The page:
When we hypersee a knot model from different viewpoints, we obtain a variety of diagrams. Given a diagram, we can consider the corresponding projection. Given a projection with n crossings, one can assign under/over at each crossing. This will yield a variety of knots with crossing numbers between 0 and n. One can always assign crossings so that the one obtains a loop with crossing number 0. In the reduced case ([8], page 68), one can also assign the crossings to obtain an alternating knot with crossing number n.  Therefore given a knot model, one can choose a viewpoint and obtain a diagram with n crossings. By changing the crossings , one obtains knot diagrams with a variety of crossing numbers between 0 and n. Thus one viewpoint yields a variety of knots. In particular, a trefoil model can have viewpoints  yielding diagrams of knots with crossing number between 0 and 6.


An interesting property that results from the open structure of a knot concerns looking at a model of a  knot from opposite directions. Suppose we regard one viewpoint as the front viewpoint. The viewpoint directly opposite will be the rear view.  In general, the rear view of an object cannot be determined at all from the front view. However, for a knot, the rear view will be the reflection of the front view with the crossings reversed. For example, if one considers the views in Figure 1 as front views, then the corresponding rear views can be obtained by holding the turned page to the light and reversing the crossings.


Another property of knots is that one sees all points on a knot in any one view except for a finite number of crossing points.  This implies that front and top views determine the side views . To see why this is true, let us fix one point P on the knot in an x,y,z coordinate system.  A view along the x-axis determines the y and z coordinates of P. A view along the y-axis determines the x and z coordinates of P. Thus two orthogonal views determine the x,y,z coordinates of P in space. Applying this to points P on a knot, it folows that two orthogonal views of a knot will determine the position of the knot in space. In particular, the front and top views determine the side view. This is an interesting exercise in hyperseeing the knot.  A suggested first exercise is to consider a straight line in space with endpoints P = (a,b,c) and Q= (d,e,f). A view along the x-axis shows P at (b,c) and Q at (e,f) . A  view along the z-axis shows P at (a,b) and Q at (d,e). The view along the y-axis is therefore determined with P at (a,c) and Q at (d,f). One can now connect (a,c) and (d,f) by a straight line to obtain the side view of the line. An example of a triangle in space is shown in Figure 4, where the side view is from the left.





Figure 4.     Front, Top, and  Side Views


The next exercise is to consider a  knot formed by straight line segments.  One can then obtain the  side view from front and top views using coordinates of the endpoints of the lines. No line can be parallel to an x,y, or z axis.


3. Kenneth Snelson Sculptures


Kenneth Snelson sculptures consist of line elements suspended in space. For example, Free Ride

Home is shown in Figure 5. The discussion above implies that a front and  top view of a Snelson sculpture would determine the side view.







Figure 5.  Free Ride Home, Kenneth Snelson, 1974, Stormking Art Center, Mountainville , New York




4.     Soapfilm Minimal Surfaces of Knots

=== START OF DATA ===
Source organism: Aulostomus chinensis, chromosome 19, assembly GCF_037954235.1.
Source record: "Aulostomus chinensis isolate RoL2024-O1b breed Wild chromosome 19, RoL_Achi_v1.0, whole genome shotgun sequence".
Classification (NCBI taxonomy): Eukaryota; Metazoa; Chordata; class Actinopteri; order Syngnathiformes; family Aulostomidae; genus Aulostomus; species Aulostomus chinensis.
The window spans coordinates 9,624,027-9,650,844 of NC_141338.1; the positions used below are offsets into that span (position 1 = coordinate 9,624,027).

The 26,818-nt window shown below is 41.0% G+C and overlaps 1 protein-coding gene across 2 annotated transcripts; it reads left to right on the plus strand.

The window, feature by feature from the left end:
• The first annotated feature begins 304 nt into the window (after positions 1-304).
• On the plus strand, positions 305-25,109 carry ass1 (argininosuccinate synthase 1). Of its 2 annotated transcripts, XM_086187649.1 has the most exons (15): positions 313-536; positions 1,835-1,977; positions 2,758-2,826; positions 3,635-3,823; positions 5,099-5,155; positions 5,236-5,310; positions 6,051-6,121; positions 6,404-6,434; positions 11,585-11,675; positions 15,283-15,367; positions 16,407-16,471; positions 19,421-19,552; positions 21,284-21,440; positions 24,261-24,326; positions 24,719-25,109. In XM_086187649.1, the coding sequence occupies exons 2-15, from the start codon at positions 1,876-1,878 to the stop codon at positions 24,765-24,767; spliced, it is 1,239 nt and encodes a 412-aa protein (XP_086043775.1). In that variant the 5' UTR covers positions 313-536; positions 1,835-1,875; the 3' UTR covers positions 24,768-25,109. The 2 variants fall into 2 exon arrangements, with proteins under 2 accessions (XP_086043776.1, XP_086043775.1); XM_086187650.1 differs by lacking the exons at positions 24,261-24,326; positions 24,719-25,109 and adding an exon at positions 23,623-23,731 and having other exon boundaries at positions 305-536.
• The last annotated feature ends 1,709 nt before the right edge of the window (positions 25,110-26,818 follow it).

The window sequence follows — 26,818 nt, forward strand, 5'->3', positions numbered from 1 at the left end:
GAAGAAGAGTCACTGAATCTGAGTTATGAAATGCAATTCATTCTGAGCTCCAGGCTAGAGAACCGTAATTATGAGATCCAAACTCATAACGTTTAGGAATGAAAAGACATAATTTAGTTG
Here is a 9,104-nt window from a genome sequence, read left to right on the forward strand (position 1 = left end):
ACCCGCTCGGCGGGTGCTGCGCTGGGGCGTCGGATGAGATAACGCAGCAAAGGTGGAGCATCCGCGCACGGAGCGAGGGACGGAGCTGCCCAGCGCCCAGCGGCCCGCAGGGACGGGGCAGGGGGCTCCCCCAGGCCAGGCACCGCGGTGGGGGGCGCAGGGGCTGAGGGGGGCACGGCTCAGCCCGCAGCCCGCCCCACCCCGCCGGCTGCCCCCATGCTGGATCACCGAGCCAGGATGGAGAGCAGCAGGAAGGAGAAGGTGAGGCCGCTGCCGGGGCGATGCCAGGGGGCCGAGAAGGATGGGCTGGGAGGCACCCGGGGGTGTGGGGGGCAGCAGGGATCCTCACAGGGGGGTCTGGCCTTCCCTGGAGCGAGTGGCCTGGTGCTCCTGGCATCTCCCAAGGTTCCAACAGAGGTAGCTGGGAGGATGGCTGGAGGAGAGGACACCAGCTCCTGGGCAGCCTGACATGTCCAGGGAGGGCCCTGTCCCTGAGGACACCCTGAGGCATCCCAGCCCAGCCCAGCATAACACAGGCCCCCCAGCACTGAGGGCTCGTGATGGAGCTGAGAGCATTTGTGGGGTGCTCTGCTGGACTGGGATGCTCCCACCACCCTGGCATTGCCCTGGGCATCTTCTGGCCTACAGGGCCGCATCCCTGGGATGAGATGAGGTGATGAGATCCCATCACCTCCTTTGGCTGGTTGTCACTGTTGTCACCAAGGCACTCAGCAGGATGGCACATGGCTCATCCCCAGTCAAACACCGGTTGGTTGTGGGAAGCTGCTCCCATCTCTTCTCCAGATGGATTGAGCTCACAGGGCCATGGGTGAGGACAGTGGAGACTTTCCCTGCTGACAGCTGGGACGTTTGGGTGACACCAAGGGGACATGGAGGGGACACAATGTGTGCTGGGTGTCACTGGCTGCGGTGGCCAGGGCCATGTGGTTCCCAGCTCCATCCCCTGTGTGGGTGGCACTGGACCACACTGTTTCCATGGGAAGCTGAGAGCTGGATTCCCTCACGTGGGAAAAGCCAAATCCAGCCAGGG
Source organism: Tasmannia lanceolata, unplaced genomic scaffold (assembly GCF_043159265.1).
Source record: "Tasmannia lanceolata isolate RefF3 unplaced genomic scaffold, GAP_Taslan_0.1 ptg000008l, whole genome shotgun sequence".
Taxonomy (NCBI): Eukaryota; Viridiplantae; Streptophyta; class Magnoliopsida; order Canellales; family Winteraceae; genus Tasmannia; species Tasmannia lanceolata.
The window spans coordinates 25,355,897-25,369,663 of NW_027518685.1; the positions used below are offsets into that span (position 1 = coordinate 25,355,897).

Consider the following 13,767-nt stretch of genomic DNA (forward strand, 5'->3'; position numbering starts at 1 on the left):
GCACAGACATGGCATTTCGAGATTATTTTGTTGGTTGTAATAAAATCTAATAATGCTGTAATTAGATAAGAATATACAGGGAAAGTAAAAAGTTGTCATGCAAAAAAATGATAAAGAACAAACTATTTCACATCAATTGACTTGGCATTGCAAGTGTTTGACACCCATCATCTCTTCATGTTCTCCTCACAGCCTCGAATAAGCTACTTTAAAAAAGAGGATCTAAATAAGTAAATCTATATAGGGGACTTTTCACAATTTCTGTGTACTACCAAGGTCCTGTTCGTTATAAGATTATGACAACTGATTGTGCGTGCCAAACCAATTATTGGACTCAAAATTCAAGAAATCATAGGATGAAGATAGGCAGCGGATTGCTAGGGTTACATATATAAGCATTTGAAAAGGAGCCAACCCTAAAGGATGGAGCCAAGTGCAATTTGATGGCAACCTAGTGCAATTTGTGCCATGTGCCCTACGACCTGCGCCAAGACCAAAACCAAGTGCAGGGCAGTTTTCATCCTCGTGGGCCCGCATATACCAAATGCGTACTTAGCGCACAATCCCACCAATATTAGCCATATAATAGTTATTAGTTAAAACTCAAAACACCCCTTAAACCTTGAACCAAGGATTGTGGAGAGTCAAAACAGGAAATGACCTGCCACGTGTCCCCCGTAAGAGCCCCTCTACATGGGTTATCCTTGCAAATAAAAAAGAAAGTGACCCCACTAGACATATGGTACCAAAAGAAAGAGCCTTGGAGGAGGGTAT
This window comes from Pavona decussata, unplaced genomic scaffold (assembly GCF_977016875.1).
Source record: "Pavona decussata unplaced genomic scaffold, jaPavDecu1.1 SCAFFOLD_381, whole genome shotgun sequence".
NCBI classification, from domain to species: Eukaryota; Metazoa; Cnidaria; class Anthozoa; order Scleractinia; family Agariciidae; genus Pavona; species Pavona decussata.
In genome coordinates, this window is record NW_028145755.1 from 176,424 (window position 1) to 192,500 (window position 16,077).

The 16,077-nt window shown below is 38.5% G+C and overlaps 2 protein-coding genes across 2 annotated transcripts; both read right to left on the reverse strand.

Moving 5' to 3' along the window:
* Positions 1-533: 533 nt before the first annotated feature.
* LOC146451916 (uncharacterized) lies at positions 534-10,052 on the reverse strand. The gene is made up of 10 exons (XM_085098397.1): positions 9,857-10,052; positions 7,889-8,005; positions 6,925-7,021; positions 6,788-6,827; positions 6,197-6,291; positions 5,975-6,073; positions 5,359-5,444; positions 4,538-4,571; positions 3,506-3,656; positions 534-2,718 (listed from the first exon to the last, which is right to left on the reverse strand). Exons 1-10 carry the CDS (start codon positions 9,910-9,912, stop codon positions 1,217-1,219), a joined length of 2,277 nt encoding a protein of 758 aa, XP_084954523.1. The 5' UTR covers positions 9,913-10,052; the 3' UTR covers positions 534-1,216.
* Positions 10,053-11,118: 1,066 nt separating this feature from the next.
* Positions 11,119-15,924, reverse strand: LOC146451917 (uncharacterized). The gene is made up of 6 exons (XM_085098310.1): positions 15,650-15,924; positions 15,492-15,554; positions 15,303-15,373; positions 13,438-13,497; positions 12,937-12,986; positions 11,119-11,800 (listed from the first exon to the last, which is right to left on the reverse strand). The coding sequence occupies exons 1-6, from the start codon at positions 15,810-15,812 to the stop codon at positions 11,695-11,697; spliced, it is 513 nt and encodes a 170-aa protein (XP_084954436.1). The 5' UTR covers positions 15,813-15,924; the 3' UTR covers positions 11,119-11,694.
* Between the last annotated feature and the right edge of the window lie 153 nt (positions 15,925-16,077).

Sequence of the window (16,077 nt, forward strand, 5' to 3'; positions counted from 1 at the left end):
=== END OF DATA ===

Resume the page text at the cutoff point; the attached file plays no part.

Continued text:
If one dips a wire model of a knot in a solution of liquid soap and water, one obtains a soapfilm minimal surface with the knot as the single edge of the surface. For example, the edge of a  half-twist Mobius band is a simple loop as shown in Figure 6(a). If a wire is bent in this shape and dipped in a soap solution, one obtains a minimal surface with a central disk. If this disk is puntcured, then one obtains the Mobius band minimal surface in Figure 6(b).


The corresponding soapfilm minimal surfaces  for the trefoil knots in Figure 1  are shown in Figure 7. In (a) we have a triple twist Mobius band with one side. In (b) we have a two-sided minimal surface. In (c) we have a one-sided  minimal surface.

The exercise students of all ages really enjoy is dipping wire models of knots in order to obtain the corresponding soapfilm minimal surfaces. In order that students can learn to anticipate the shape of the surface, it is helpful to use masking tape in order to approximate the surface. An example is  shown in Figure 8  for a trefoil knot.








5.    Framed Knots


In Figure 7(a) we have a minimal surface that could be described as a  form consisting of three leaves with a central space. We will now modify the knot so that the leaves become space and the center is form. The modified knot is shown in Figure 9(a) and the corresponding minimal surface is shown in (b). We refer to the knot in (a) as a framed knot. The original idea is to form a link obtained by placing the knot inside a circle. This was first shown to me by the sculptor Charles Perry. Later I saw this link in several books on knots. This led me to the idea of a framed knot. From a mathematical point of view the framed knot is not much different from the original knot since it is easy to see that one can deform the framed knot by lowering the added "frame" to obtain the original knot. However, from a sculptural viewpoint, the framed knot is interesting since it has a minimal surface that reverses form and space in the minimal surface of the original knot. One can also suspend a wire knot in a wire circle using an extra piece of wire to suspend the knot. This is the form that Charles Perry introduced in order to obtain a sculpture where form and space are switched . Perry forms the surface using flexible metal screen and then applies automobile body putty on the screen. A mold is made and then the minimal surface is cast in bronze. The idea of forming a sculpture from the minimal surface of a framed knot or a knot in a circle is a very recent development.